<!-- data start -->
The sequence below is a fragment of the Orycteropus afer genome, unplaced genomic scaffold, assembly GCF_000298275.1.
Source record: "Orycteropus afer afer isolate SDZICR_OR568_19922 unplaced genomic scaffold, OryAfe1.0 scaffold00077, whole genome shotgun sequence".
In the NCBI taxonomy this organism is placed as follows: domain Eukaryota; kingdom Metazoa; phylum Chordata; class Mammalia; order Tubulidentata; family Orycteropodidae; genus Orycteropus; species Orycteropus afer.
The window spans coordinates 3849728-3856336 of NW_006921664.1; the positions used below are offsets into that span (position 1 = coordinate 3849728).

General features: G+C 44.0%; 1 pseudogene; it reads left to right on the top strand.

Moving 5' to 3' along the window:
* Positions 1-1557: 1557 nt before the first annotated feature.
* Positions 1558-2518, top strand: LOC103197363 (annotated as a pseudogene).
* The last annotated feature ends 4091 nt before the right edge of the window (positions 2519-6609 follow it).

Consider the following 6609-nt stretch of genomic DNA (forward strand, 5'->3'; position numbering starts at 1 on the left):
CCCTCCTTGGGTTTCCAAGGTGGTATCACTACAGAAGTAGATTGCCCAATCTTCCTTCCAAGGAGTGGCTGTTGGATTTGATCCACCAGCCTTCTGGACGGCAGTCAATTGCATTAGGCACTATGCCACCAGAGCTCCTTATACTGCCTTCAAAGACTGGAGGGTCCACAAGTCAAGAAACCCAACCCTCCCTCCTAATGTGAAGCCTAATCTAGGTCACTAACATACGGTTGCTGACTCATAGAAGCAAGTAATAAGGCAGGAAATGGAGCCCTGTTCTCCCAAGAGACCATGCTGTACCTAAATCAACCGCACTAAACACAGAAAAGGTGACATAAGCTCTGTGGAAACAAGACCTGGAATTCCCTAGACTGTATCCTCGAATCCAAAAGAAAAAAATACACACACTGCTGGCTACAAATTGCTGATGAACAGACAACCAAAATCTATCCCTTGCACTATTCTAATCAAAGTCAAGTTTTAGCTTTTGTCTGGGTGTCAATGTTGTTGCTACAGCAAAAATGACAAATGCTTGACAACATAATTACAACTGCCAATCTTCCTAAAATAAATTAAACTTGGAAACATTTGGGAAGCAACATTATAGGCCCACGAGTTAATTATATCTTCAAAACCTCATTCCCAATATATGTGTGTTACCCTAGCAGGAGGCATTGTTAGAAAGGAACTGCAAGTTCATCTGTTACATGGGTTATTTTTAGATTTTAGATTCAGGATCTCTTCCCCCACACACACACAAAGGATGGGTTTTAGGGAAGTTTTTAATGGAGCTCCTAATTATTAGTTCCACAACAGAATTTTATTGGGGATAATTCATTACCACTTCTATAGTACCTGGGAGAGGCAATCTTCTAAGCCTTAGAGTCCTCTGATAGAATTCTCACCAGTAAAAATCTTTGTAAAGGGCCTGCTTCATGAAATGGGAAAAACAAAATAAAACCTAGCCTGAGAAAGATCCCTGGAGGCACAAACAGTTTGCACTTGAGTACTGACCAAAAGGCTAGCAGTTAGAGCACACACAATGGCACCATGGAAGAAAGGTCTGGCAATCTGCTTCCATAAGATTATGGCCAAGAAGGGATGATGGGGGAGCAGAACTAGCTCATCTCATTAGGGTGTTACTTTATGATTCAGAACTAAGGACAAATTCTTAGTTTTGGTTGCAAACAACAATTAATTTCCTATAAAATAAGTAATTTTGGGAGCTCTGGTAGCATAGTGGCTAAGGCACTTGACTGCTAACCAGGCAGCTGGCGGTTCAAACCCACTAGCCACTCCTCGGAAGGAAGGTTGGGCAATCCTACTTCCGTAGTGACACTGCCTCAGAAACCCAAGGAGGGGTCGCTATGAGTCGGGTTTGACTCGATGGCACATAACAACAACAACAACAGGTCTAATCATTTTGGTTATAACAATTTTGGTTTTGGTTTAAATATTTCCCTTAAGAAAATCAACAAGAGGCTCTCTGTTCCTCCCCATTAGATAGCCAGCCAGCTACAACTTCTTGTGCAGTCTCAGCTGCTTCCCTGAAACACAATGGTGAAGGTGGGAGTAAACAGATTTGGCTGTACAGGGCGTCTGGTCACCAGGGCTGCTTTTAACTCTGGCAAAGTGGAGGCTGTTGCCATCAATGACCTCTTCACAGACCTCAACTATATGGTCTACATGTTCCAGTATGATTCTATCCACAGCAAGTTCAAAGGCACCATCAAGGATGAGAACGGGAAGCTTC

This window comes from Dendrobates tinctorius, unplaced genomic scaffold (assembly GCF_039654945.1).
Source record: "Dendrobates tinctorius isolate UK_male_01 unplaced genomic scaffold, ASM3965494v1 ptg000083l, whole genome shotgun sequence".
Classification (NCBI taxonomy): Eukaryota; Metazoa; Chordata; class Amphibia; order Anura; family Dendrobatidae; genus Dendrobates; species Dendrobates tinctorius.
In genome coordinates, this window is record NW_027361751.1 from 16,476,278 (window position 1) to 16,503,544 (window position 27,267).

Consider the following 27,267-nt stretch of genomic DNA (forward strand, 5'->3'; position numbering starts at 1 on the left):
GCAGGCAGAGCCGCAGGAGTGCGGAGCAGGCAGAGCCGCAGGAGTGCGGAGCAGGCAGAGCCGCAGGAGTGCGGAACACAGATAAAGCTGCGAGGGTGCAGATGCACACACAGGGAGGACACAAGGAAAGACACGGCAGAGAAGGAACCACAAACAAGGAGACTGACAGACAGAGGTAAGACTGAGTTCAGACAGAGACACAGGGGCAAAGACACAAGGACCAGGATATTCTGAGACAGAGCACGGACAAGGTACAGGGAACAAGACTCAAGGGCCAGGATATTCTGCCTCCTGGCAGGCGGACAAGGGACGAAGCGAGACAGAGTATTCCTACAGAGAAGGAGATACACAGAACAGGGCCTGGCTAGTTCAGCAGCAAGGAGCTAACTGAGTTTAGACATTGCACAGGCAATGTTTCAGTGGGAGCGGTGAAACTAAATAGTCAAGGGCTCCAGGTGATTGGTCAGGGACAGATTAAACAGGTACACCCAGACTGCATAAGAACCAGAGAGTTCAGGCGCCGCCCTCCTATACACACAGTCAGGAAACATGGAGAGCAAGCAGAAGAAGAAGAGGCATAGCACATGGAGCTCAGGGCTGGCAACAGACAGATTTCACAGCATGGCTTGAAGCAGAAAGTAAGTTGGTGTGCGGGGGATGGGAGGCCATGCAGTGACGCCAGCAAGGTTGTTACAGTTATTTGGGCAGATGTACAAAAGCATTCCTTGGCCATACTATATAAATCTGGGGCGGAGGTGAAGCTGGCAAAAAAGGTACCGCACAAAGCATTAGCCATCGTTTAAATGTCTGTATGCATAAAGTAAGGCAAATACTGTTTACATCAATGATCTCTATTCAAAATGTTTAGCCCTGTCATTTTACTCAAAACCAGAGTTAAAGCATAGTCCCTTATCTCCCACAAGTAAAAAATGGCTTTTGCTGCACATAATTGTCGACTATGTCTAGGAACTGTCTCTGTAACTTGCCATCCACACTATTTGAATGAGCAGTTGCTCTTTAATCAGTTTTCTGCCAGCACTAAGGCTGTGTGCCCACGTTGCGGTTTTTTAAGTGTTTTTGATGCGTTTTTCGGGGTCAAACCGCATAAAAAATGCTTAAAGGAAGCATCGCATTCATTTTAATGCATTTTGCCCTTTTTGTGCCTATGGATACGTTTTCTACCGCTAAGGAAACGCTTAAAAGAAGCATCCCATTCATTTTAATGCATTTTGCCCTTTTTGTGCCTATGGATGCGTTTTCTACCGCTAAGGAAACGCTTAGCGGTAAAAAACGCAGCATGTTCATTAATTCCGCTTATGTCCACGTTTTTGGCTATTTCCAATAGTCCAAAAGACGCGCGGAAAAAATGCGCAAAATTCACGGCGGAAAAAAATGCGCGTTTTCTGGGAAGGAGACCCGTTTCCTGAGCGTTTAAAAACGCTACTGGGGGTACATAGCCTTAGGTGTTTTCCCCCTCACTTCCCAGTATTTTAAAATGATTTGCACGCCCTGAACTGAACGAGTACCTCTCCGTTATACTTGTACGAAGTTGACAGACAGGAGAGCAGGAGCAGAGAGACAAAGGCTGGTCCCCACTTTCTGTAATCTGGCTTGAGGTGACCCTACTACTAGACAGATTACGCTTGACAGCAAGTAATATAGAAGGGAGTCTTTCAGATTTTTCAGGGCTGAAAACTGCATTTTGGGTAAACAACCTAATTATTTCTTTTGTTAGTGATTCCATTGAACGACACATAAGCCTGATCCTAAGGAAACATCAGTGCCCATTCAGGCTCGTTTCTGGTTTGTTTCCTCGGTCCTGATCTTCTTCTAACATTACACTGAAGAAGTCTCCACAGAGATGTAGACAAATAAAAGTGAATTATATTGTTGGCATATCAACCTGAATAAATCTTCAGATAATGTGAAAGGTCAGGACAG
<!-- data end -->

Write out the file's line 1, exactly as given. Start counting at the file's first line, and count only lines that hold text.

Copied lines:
The sequence below is a fragment of the Orycteropus afer genome, unplaced genomic scaffold, assembly GCF_000298275.1.